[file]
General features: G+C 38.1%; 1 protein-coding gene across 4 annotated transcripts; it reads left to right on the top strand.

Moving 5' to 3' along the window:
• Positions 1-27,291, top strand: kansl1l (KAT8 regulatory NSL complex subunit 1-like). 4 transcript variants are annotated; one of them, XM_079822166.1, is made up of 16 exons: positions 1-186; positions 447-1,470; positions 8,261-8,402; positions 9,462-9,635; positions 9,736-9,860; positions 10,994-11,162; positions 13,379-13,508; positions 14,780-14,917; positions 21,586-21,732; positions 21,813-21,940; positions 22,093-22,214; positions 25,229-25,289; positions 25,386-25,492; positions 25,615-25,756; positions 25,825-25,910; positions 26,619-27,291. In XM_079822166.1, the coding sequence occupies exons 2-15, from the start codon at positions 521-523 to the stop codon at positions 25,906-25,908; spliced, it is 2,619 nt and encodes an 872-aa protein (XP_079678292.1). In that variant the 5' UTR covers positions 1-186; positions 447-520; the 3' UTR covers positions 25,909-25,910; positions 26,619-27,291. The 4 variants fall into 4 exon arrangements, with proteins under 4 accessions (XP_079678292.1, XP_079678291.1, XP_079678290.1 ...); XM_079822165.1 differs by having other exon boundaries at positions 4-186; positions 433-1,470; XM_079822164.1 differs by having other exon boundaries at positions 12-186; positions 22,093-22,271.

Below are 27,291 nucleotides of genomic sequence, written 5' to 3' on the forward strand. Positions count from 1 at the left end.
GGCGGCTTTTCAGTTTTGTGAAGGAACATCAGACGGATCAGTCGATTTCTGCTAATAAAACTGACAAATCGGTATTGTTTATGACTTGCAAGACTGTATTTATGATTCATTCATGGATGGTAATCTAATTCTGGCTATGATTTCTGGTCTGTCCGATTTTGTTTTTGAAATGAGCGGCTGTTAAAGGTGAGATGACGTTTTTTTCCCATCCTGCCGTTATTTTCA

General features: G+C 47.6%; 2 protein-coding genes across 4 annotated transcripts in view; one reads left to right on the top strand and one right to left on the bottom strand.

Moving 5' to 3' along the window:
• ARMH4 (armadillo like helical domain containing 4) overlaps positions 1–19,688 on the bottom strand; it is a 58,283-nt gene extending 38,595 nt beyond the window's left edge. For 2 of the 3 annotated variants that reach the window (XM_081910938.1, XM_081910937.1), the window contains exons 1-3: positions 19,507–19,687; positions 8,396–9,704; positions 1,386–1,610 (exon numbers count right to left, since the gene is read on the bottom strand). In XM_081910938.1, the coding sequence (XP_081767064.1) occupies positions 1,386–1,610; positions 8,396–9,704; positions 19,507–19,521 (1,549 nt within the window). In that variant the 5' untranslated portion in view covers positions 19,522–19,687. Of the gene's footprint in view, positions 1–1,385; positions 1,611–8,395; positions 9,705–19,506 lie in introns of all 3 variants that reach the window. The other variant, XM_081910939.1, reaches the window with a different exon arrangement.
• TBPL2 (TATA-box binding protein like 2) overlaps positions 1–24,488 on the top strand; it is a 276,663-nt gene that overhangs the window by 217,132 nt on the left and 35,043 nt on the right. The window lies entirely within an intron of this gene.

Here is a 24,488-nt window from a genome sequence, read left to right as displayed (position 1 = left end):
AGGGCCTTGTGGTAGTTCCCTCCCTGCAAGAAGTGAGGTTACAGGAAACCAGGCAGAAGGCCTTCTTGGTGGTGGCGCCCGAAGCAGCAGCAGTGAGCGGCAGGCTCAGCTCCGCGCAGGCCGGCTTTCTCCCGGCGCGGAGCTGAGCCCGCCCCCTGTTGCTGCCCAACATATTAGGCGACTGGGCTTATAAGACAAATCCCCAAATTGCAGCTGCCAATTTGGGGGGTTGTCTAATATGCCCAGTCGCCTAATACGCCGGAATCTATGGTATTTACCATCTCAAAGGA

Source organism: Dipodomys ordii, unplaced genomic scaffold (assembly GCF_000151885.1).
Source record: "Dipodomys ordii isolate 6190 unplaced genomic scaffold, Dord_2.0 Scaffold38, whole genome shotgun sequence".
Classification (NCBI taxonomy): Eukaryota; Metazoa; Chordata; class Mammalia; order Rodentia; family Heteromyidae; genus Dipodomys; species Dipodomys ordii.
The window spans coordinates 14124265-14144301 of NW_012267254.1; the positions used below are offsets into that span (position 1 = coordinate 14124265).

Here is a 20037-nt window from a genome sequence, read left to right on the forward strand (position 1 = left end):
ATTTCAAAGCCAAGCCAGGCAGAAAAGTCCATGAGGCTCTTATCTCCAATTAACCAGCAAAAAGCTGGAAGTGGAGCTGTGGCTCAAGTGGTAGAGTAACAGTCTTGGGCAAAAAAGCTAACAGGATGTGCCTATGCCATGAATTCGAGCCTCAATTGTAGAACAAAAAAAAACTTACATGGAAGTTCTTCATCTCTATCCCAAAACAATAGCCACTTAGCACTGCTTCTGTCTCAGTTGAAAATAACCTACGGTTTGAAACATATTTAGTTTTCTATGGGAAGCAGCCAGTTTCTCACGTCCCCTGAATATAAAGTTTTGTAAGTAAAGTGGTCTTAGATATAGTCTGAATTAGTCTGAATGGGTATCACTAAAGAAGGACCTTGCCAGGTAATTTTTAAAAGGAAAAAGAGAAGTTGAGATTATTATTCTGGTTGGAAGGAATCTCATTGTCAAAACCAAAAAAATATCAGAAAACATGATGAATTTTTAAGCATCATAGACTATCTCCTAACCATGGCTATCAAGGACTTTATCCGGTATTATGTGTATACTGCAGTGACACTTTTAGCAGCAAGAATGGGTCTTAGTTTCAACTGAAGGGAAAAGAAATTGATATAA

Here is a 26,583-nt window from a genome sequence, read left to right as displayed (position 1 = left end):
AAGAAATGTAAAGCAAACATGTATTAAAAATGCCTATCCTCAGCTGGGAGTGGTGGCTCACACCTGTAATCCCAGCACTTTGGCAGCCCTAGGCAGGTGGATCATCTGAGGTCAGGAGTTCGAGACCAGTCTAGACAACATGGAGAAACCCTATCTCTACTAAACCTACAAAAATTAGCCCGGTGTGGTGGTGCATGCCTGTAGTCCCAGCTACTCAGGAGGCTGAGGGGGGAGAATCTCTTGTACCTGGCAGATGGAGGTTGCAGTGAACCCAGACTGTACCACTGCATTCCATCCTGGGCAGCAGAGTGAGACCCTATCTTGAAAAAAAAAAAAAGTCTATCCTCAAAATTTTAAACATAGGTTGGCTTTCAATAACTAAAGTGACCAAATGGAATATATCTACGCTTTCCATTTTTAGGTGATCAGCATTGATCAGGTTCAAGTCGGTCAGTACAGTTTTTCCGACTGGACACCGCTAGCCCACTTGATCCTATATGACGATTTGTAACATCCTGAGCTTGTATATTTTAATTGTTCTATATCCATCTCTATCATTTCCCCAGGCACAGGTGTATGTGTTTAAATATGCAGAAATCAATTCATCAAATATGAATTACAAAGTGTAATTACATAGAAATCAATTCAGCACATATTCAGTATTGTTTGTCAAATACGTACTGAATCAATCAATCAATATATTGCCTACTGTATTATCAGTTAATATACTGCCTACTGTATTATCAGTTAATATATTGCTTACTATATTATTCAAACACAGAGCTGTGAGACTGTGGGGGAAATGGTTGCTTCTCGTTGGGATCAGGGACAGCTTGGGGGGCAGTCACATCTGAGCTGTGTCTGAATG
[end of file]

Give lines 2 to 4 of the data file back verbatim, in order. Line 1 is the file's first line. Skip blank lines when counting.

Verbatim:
Moving 5' to 3' along the window:
• Positions 1-27,291, top strand: kansl1l (KAT8 regulatory NSL complex subunit 1-like). 4 transcript variants are annotated; one of them, XM_079822166.1, is made up of 16 exons: positions 1-186; positions 447-1,470; positions 8,261-8,402; positions 9,462-9,635; positions 9,736-9,860; positions 10,994-11,162; positions 13,379-13,508; positions 14,780-14,917; positions 21,586-21,732; positions 21,813-21,940; positions 22,093-22,214; positions 25,229-25,289; positions 25,386-25,492; positions 25,615-25,756; positions 25,825-25,910; positions 26,619-27,291. In XM_079822166.1, the coding sequence occupies exons 2-15, from the start codon at positions 521-523 to the stop codon at positions 25,906-25,908; spliced, it is 2,619 nt and encodes an 872-aa protein (XP_079678292.1). In that variant the 5' UTR covers positions 1-186; positions 447-520; the 3' UTR covers positions 25,909-25,910; positions 26,619-27,291. The 4 variants fall into 4 exon arrangements, with proteins under 4 accessions (XP_079678292.1, XP_079678291.1, XP_079678290.1 ...); XM_079822165.1 differs by having other exon boundaries at positions 4-186; positions 433-1,470; XM_079822164.1 differs by having other exon boundaries at positions 12-186; positions 22,093-22,271.

Below are 27,291 nucleotides of genomic sequence, written 5' to 3' on the forward strand. Positions count from 1 at the left end.